This is our best look yet at asteroid 2014 JO25, which made its closest pass by Earth for at least the next 500 years on April 19, 2017. The animation above is composed of radar observations made from NASA’s Goldstone facility in California when the asteroid was between 1.53 and 1.61 million miles away. These and earlier, lower-resolution images obtained the previous day (you can see those here) showed this asteroid to be a contact binary—two objects connected by a “neck” of material, not unlike the comet 67P that ESA’s Rosetta mission explored. The largest section of JO25 is estimated to be 2,000 feet (610 meters) wide, and at its widest the entire asteroid is about 3,300 feet (1 km) across. Observations also show JO25 rotates once every 4.5 hours.
This image of the asteroid Eros—named after the Greek god of love—was captured on March 3, 2000, by NASA’s NEAR Shoemaker spacecraft. It’s actually a mosaic of six separate images acquired from a distance of 127 miles from the 20-mile-wide asteroid, and reveals many large boulders scattered across the surface down to about 160 feet in size. The ubiquitous boulders on Eros are believed to be fragments of its own native rock, shattered by countless impact events over time.
The European Southern Observatory’s unimaginatively-named but incredibly powerful Very Large Telescope (VLT) located on a remote plateau high in the mountains of Chile’s Atacama Desert has captured a detailed view of NGC 1055, a spiral galaxy a little larger than our own located 55 million light-years away. On galactic scales this is relatively close by, and our edge-on perspective allows astronomers to determine the three-dimensional structure of this island of stars.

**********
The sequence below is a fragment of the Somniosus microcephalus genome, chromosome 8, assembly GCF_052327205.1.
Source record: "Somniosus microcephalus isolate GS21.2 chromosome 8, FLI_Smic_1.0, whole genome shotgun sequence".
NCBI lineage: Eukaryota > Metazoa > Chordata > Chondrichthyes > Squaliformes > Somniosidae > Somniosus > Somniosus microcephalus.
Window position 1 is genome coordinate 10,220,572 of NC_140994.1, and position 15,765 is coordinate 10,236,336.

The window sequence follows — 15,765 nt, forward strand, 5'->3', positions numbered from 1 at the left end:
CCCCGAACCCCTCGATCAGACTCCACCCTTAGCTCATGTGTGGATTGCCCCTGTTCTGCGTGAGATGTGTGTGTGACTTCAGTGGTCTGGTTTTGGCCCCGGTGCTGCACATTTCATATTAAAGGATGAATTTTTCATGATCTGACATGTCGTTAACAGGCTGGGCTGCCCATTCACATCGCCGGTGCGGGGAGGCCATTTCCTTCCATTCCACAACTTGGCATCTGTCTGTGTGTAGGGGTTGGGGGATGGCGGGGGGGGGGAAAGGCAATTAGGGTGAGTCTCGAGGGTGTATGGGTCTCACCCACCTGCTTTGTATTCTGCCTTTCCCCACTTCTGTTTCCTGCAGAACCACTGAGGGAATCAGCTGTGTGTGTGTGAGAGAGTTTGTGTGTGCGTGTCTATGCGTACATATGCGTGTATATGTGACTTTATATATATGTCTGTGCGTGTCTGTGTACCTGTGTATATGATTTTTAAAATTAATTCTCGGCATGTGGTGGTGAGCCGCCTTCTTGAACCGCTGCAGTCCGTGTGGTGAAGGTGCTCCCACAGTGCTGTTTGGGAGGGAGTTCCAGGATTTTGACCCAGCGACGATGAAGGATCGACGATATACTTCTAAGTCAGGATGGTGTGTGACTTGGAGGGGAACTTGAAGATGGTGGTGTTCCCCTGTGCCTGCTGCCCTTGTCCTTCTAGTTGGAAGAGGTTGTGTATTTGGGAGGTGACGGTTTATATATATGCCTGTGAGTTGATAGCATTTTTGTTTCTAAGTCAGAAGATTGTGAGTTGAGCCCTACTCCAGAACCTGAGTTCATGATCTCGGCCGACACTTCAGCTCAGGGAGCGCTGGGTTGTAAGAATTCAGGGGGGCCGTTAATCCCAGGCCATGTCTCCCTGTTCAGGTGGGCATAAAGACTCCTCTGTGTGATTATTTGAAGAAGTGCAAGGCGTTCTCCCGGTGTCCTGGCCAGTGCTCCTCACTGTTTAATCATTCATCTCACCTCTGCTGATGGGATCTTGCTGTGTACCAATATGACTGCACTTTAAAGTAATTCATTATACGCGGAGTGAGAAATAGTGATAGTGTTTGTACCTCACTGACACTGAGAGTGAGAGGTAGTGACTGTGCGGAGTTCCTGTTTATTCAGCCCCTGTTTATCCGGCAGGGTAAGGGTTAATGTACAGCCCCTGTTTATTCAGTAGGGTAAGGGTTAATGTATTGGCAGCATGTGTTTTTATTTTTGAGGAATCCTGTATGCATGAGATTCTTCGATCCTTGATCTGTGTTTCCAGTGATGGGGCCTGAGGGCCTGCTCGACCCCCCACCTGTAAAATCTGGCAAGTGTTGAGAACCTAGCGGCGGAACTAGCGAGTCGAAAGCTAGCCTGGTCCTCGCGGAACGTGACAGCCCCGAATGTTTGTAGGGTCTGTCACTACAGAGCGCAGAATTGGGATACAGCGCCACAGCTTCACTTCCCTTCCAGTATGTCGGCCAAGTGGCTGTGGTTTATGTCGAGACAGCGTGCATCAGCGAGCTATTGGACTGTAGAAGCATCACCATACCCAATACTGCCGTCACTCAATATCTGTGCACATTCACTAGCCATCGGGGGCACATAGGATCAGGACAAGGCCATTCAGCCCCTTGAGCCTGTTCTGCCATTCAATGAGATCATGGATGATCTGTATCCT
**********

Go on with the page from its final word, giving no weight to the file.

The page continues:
Spiral galaxies across the Universe can be found at all angles in relation to our viewpoint here on Earth. Some we see “face on,” which dramatically shows a spiral galaxy’s long, arcing arms and bright center but make it difficult to get a sense of true shape or variations in density. With NGC 1055 we see it “on edge,” without which it likely wouldn’t be known that it’s being tugged by one of its galactic neighbors.
Read the full story from ESO here: A Galaxy on the Edge
This image from the Hubble Space Telescope shows the Calabash Nebula, the cosmic death throes of a low-mass star like our Sun. Caught during the astronomically brief phase between a red giant and a planetary nebula, the star is ejecting much of its mass out into space at velocities of over 620,000 mph.
So why does it “stink?” The bright yellow jets are known to contain a lot of sulphur compounds, so if the image were a scratch ‘n’ sniff sticker it would smell like rotten eggs (hence its nickname, Rotten Egg Nebula.)
This spectacular display won’t last long; with its eruption begun in earnest about 800 years ago, in another 1,000 years this will resemble a more typical planetary nebula. In fact, given that this object is 5,000 light-years away, it’s technically already done with its sulfurous outburst! We’re just now seeing the light from the event as it arrives at Earth.
Read more in the NASA release: Hubble Captures Brilliant Star Death in “Rotten Egg” Nebula
Ceres’ Haulani Crater, with a diameter of 21 miles (34 km), shows evidence of landslides from its crater rim. Smooth material and a central ridge stand out on its floor. This image was made using data from NASA’s Dawn spacecraft when it was in its high-altitude mapping orbit, at a distance of 915 miles (1,470 km) from Ceres.
This enhanced color view allows scientists to gain insight into materials and how they relate to surface morphology. Rays of bluish ejected material are prominent in this image, the color having been associated with young features.